Here are three rare studies sponsored by food companies with results that must have disappointed their funders.  Since mid-March when I started this collection, these bring the score to 85:9 (studies with results favorable to the sponsor’s interests vs. those against).

Acute Cocoa Supplementation Increases Postprandial HDL Cholesterol and Insulin in Obese Adults with Type 2 Diabetes after Consumption of a High-Fat BreakfastArpita Basu, Nancy M Betts, Misti J Leyva, Dongxu Fu, Christopher E Aston, and Timothy J Lyons.  J. Nutr. 2015; 145:2325-2332 doi:10.3945/jn.115.215772

  • Conclusion: Acute cocoa supplementation showed no clear overall benefit in T2D [type 2 diabetes] patients after a high-fat fast-food–style meal challenge. Although HDL cholesterol and insulin remained higher throughout the 6-h postprandial period, an overall decrease in large artery elasticity was found after cocoa consumption.
  • Funding: Supported by NIH Centers of Biomedical Research Excellence Program of the National Center for Research Resources at University of Oklahoma Health Sciences Center…a grant from The Hershey Company (to AB), and the Dean’s Research Incentive program in the College of Human Sciences at Oklahoma State University.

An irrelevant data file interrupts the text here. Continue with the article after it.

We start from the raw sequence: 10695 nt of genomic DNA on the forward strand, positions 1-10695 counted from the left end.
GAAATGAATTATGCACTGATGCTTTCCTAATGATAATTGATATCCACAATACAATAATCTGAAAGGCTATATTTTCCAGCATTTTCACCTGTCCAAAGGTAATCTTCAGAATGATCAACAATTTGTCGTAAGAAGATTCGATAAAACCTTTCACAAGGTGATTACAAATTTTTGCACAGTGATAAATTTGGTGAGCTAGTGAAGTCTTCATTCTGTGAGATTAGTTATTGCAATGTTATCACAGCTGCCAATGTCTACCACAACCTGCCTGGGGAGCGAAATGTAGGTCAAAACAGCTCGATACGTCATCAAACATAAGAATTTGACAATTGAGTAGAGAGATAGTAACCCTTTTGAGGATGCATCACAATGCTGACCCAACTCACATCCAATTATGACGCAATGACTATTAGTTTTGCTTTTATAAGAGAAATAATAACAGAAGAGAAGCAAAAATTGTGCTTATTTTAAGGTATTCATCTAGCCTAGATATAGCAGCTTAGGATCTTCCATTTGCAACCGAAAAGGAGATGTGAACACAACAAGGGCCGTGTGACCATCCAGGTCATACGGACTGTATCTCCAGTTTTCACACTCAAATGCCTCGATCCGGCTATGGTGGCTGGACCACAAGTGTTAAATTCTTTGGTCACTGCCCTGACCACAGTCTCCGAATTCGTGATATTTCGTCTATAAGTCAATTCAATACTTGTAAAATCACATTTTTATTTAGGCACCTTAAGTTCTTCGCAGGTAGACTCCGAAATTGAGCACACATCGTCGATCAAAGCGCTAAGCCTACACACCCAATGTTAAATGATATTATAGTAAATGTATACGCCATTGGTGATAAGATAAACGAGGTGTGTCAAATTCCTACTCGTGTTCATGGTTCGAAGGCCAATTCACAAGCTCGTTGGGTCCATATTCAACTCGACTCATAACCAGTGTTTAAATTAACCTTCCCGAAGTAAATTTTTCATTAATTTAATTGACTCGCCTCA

Associations between flavan-3-ol intake and CVD risk in the Norfolk cohort of the European Prospective Investigation into Cancer (EPIC-Norfolk).  Vogiatzoglou A1Mulligan AA2Bhaniani A2Lentjes MA2McTaggart A2Luben RN2Heiss C3Kelm M3Merx MW3Spencer JP3Schroeter H4Khaw KT5,Kuhnle GG6.  ).  Free Radic Biol Med. 2015 Jul;84:1-10. doi: 10.1016/j.freeradbiomed.2015.03.005. Epub 2015 Mar 17.

  • Conclusion:  There were no consistent associations between flavan-3-ol monomer intake and baseline systolic and diastolic blood pressure (BP)…Flavan-3-ol intake in EPIC-Norfolk is not sufficient to achieve a statistically significant reduction in CVD risk.